Cannot find static func in scope in generic implementation

protocol Computable {
 static func f(_ x: Self) -> Self
}

func compute<T: Computable>(_ x: T) -> T {
  let a = T.f(x) // OK
  let b = f(x) // error: cannot find 'f' in scope
  }

What do I need to understand about generics to understand this? Is there a way to say this that doesn't require the explicit scope? I'm in the process of translating a lot of very old C++ template code to Swift; any pointers to read about the differences between C++ templates and Swift generics would be appreciated.

This does not have anything to do with generics at all, actually, although you are right that Swift generics are very different from C++ templates.

You’ve declared a static member requirement for a protocol, but it’s no different if you had declared a static member for a class. Inside any global function like compute, or really anywhere (other than inside another static member of the relevant type), you need the type to be written out in some way, because you are accessing a static member. There is nothing in the global scope named f.

There is a leading dot notation (called an “implicit member expression”) where the type can be omitted (but not the dot) if the type can otherwise be inferred. But that’s not germane to your understanding here that f is not a global function.

If you’re new to Swift from C++, I would highly recommend perusing The Swift Programming Language or another introductory book, because there is much more than just generics that is familiar but actually not the same. It will make your experience using Swift much less mystifying.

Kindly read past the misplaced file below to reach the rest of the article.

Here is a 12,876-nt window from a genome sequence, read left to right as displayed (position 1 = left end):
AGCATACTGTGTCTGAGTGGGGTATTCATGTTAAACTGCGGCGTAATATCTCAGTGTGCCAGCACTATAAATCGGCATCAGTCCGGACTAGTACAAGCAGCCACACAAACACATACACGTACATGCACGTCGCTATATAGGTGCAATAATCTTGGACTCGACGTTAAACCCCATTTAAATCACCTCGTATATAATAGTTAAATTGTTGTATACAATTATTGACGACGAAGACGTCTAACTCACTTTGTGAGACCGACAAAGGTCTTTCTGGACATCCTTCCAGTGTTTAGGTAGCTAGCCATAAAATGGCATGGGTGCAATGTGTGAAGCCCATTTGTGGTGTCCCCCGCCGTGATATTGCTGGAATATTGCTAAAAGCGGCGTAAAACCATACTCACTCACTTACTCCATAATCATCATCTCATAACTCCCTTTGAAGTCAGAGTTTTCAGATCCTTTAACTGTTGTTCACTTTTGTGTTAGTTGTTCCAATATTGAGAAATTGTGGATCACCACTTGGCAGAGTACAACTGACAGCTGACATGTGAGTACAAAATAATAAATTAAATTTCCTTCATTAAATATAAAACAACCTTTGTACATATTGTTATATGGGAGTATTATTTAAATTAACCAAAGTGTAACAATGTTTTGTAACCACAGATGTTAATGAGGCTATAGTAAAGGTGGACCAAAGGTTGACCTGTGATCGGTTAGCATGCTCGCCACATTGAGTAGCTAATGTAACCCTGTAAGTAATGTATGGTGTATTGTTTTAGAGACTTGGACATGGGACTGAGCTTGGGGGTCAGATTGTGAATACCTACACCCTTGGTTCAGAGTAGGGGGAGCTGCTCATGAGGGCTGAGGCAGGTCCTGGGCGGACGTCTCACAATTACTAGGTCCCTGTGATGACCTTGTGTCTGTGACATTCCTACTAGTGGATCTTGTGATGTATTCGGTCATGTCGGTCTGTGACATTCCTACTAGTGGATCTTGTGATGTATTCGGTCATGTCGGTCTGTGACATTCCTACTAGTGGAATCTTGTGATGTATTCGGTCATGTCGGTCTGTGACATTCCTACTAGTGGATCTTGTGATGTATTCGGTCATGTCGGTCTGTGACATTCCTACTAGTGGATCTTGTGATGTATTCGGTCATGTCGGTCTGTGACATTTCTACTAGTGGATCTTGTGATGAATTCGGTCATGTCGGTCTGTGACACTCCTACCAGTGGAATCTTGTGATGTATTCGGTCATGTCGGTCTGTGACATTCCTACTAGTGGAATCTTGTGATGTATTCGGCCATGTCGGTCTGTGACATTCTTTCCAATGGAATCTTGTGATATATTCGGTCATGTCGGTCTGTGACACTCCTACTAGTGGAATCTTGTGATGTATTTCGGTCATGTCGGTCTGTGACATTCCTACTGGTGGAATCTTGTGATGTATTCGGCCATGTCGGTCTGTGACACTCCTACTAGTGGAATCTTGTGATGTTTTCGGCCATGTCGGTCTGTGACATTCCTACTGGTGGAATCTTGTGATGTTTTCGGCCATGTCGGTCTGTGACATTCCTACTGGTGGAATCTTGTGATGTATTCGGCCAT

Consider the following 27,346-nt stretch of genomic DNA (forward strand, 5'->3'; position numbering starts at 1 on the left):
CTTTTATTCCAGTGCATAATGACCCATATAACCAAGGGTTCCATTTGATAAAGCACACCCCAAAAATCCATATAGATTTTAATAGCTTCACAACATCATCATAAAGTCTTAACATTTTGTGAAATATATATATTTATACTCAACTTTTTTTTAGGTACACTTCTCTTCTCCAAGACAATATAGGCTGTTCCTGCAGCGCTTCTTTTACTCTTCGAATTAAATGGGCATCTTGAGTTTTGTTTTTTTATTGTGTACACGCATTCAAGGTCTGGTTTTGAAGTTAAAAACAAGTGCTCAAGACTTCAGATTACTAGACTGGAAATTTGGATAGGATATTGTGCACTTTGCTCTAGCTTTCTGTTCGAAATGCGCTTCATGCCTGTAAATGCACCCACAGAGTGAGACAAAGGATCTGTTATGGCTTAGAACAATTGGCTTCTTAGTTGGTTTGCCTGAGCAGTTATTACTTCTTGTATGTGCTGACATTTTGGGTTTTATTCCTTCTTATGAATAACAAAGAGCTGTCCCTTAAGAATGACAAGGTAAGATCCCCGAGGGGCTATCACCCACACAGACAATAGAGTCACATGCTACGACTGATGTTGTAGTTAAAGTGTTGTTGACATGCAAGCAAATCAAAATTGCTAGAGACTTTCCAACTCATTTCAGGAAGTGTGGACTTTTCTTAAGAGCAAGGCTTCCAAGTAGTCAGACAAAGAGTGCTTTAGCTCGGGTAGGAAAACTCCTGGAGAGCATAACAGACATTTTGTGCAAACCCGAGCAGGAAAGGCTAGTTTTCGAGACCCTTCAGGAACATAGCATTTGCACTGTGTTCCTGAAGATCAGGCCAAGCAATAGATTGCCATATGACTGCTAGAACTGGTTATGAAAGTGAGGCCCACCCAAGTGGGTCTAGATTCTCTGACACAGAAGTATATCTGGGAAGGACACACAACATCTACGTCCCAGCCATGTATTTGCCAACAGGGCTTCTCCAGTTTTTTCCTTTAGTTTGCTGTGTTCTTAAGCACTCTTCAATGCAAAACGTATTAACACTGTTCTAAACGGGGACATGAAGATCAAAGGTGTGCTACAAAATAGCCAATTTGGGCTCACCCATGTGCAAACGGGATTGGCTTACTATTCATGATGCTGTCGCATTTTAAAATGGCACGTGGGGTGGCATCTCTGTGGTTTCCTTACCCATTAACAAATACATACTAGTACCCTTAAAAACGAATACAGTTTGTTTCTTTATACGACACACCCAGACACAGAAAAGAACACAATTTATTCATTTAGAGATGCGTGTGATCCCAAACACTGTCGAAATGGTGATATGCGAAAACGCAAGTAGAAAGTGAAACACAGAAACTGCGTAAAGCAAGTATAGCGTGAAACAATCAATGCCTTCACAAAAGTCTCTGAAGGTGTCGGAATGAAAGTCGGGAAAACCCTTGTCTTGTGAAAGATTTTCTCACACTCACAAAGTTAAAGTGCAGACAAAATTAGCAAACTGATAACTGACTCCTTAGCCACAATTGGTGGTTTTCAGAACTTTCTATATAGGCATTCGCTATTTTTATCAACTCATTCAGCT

4 Likes

Basically what @xwu said, but note that you can make this work by declaring a global function:

protocol Computable {
 static func f(_ x: Self) -> Self
}

func f<T: Computable>(_ x: T) -> T {
  T.f(x)
}

func compute<T: Computable>(_ x: T) -> T {
  let b = f(x) // OK, gets T from x.
  }

Generally speaking, Swift doesn't use this style much, but it's occasionally useful.

Another option is to move your compute function into an extension on Computable, rather than keeping it a global function.

protocol Computable {
 static func f(_ x: Self) -> Self
}

extension Computable {
  static func compute(_ x: Self) -> Self {
    let b = f(x) // OK, we're in a static context, so name lookup on f works here.
  }
}

Which of these (or if either of these) is appropriate depends on specifics of what you're doing that aren't really clear from your original question.

5 Likes

Thank you. That clarifies my confusion and options.

Thank you. That explains my confusion. Am I correct that there is no way for a protocol requirement to specify the existence of a global function?

One more noob question: Is operator lookup different? The protocol requirement static func +(a: Self, b: Self) -> Self looks similar to declaring a static member function requirement, but works as expected.

That change was made in SE-0091. The thread provides some explanation about what's going on and why it was changed.

1 Like
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